One year later: How farmers in Lake Sebu used cash grants to sustain livelihood

One year later: How farmers in Lake Sebu used cash grants to sustain livelihood

From purchasing a carabao to expanding their farmland. Five farmers from Lake Sebu shared how the cash grants they received last year helped them increase their yield.
Article 02 November 2021 Philippines

Farmers in Barangay Tasiman in Lake Sebu, South Cotabato, are hard-pressed to yield a bountiful harvest.

A big chunk of their income often goes to paying for the cash or farm inputs (resources used in farm production, such as seeds and fertilizers) that they borrowed from creditors.

Due to movement restrictions caused by a sporadic clash, it can take months before the farmers can work on their fields again.

“Farmers in Tasiman are either restricted from visiting their farmlands or they are afraid because they are unsure of their safety,” said Michael Cornelia, ICRC economic security field officer in Cotabato.

“This leads to increased vulnerability and economic struggles. Affected families have limited choices. They often borrow money for their daily sustenance and their farm inputs, which are payable upon harvest either with cash or sacks of their harvest.”

In October and November 2020, we distributed PHP 8,000 each (USD 160) for around 1,100 families who were directly or indirectly affected by the armed conflict in Lake Sebu.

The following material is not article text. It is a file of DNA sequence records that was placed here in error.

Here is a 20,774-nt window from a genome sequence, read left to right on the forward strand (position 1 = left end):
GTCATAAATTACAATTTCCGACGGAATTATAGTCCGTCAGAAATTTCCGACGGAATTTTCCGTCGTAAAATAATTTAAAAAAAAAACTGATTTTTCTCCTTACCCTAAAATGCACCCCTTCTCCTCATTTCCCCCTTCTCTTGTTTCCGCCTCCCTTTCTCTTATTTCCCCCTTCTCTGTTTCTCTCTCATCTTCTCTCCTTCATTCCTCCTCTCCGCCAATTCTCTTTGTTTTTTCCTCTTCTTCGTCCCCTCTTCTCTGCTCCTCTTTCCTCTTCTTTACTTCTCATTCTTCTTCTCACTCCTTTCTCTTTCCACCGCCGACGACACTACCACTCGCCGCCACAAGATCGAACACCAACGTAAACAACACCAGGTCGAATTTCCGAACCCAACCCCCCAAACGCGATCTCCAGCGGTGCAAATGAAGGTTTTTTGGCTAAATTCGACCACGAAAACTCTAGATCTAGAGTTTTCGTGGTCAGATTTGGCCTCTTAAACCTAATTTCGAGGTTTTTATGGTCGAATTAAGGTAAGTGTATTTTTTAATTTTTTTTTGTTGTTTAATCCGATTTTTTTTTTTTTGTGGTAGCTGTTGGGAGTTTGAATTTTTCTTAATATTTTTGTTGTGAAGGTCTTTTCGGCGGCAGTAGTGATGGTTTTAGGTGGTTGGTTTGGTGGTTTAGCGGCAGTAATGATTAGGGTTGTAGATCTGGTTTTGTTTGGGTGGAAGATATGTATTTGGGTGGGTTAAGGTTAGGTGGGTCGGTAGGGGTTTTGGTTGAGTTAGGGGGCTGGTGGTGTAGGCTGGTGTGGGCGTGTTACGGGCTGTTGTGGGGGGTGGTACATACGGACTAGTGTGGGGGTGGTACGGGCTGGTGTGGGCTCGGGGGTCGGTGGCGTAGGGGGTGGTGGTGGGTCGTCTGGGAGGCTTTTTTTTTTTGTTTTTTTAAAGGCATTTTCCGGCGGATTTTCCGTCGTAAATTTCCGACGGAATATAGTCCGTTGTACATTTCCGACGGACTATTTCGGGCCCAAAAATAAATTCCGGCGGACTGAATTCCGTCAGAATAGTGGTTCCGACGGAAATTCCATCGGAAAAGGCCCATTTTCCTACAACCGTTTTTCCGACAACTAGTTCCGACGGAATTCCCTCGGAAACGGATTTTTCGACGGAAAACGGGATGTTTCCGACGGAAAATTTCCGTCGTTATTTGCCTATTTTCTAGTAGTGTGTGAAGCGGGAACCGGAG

The cash grant distribution aimed to support the community's basic needs and livelihood.

Together with the Municipal Agriculture Office of Lake Sebu, we also set up an outdoor market to make it easier for the beneficiaries to buy farming inputs, food, and other basic needs. The project allowed the villagers to save transportation costs and it also supported local businesses.

We visited Barangay Tasiman again last month to see how the farmers used the cash grant they received last year. Here are their stories.

Noel Cafun, 33, dreams of growing a banana farm. He used part of the amount he received to purchase banana tubers. He spent the remaining amount on labor, preparing the farmland, and planting crops.


Emily Klatong and her family are enjoying the fruits of their labor. Using the cash grant, they were able to expand their hilly cornfield to 16 hectares and pay off their debts. The family is also happy about the television set they purchased using the income from their corn farm.

Roberto Flang, 42, bought fertilizer, herbicide, and a machete when he received his cash grant. He used the rest of the amount to pay for labor to prepare the land for planting. With the income from his first harvest, Roberto was able to buy a carabao that can help him farm his crops.

Munding Klamban, 35, has been maintaining a two-hectare cornfield for a decade. He purchased farm inputs and tools, such as fertilizer and a knapsack sprayer, out of the grant he received. In the last harvest season in February, Munding yielded 30 sacks of corn and, for the first time, he did not have to pay any credit after the harvest.

Devenia Serbas was able to expand her tomato farm from half a hectare to a full hectare, thanks to the equipment and tools she purchased with her cash grant. Devenia also had the chance to try planting bell peppers for the first time.